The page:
Lize De Coster, Pablo Sánchez-Herrero, Carlos Aliaga, Miguel A. Otaduy, Jorge López-Moreno and Ana Tajadura-Jiménez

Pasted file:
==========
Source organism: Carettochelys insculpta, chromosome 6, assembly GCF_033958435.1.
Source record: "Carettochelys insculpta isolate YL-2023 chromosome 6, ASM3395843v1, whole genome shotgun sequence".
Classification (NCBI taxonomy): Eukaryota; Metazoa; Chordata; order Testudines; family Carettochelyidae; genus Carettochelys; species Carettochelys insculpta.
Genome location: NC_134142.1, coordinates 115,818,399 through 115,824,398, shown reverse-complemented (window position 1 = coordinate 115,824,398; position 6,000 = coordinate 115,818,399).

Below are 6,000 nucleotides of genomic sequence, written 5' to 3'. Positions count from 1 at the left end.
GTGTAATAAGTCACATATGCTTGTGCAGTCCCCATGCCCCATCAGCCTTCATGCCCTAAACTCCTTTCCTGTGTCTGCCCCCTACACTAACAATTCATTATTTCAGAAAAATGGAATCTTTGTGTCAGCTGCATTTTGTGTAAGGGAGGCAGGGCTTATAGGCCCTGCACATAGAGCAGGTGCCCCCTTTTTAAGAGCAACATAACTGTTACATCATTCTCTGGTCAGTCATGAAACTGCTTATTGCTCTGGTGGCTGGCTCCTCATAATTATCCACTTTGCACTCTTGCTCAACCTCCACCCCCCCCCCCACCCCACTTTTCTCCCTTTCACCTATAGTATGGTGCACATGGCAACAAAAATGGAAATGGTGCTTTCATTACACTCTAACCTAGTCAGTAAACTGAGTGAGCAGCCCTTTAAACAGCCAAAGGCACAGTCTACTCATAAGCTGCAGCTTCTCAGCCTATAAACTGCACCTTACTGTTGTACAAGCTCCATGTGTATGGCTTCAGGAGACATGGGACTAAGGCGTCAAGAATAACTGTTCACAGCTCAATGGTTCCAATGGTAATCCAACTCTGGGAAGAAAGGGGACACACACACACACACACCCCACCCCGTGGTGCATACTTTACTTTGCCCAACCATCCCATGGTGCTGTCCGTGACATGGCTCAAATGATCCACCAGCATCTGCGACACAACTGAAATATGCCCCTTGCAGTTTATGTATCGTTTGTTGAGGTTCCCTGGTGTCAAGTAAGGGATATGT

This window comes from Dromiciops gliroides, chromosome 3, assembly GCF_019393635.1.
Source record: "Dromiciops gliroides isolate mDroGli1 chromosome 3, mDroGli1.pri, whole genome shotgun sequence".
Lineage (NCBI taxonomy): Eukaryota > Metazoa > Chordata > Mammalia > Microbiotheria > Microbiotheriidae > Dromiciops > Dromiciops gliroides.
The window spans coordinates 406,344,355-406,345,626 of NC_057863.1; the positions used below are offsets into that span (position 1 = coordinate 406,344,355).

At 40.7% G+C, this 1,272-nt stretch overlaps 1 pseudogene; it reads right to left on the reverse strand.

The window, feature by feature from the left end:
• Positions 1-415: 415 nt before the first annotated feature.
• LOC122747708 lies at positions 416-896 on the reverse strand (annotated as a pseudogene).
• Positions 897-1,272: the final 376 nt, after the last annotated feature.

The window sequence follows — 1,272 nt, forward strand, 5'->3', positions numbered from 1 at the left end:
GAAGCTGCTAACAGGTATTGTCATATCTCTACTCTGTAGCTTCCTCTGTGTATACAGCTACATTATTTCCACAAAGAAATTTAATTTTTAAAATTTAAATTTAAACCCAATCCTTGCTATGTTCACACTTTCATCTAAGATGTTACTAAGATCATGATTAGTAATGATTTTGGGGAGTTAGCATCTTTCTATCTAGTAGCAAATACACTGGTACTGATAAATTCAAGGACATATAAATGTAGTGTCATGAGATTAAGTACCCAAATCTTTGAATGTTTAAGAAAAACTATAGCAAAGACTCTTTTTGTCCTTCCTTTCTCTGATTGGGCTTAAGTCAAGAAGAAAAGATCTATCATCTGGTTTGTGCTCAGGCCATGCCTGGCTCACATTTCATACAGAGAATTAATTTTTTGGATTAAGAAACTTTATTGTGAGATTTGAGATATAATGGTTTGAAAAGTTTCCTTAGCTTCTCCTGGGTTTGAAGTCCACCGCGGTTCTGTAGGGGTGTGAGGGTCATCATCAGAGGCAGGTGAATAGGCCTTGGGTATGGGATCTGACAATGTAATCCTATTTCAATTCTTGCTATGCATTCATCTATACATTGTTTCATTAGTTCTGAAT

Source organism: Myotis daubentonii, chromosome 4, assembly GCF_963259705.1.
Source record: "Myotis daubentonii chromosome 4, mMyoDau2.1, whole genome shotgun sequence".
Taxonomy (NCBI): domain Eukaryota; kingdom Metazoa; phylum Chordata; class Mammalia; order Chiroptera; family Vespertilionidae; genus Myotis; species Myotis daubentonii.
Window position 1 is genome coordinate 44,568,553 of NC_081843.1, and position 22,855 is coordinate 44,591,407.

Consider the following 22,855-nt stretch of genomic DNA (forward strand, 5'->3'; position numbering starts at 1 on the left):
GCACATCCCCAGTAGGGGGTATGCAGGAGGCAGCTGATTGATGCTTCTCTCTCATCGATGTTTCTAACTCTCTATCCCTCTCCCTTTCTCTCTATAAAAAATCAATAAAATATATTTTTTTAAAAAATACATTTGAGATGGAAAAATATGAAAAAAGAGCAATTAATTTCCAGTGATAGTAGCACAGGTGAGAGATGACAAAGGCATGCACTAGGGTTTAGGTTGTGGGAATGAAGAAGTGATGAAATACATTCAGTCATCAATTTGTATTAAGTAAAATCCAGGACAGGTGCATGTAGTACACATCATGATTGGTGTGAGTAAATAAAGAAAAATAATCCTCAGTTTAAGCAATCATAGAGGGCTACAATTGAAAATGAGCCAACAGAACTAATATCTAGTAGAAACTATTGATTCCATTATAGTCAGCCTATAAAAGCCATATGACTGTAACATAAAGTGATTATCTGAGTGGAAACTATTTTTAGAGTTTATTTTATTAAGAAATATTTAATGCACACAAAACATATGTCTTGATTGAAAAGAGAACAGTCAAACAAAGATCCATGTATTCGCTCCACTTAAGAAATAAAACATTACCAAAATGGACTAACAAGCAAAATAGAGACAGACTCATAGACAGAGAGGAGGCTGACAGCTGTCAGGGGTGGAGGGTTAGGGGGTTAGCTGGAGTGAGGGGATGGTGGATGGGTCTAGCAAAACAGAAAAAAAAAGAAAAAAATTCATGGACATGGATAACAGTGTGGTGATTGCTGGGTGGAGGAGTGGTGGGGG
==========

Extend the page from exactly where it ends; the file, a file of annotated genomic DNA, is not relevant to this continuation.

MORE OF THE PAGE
People are generally unable to accurately determine their own body measurements and to translate this knowledge to identifying a model/avatar that best represents their own body. This inability has not only been related to health problems (e.g. anorexia nervosa), but has important practical implications as well (e.g. online retail). Here we aimed to investigate the influence of three basic visual features—face presence, amount of viewpoints, and observed model size—on the perceived match between own and observed models’ bodies and on attitudes towards these models. Models were real-life models (Experiment 1) or avatar models based on participants’ own bodies (Experiment 2). Results in both experiments showed a strong effect of model size, irrespective of participants’ own body measurements. When models were randomly presented one by one, participants gave significantly higher ratings to smaller- compared to bigger-sized models. The reverse was true, however, when participants observed and compared models freely, suggesting that the mode of presentation affected participants’ judgments. Limited evidence was found for an effect of facial presence or amount of viewpoints. These results add evidence to research on visual features affecting the ability to match observed bodies with own body image, which has biological, clinical, and practical implications.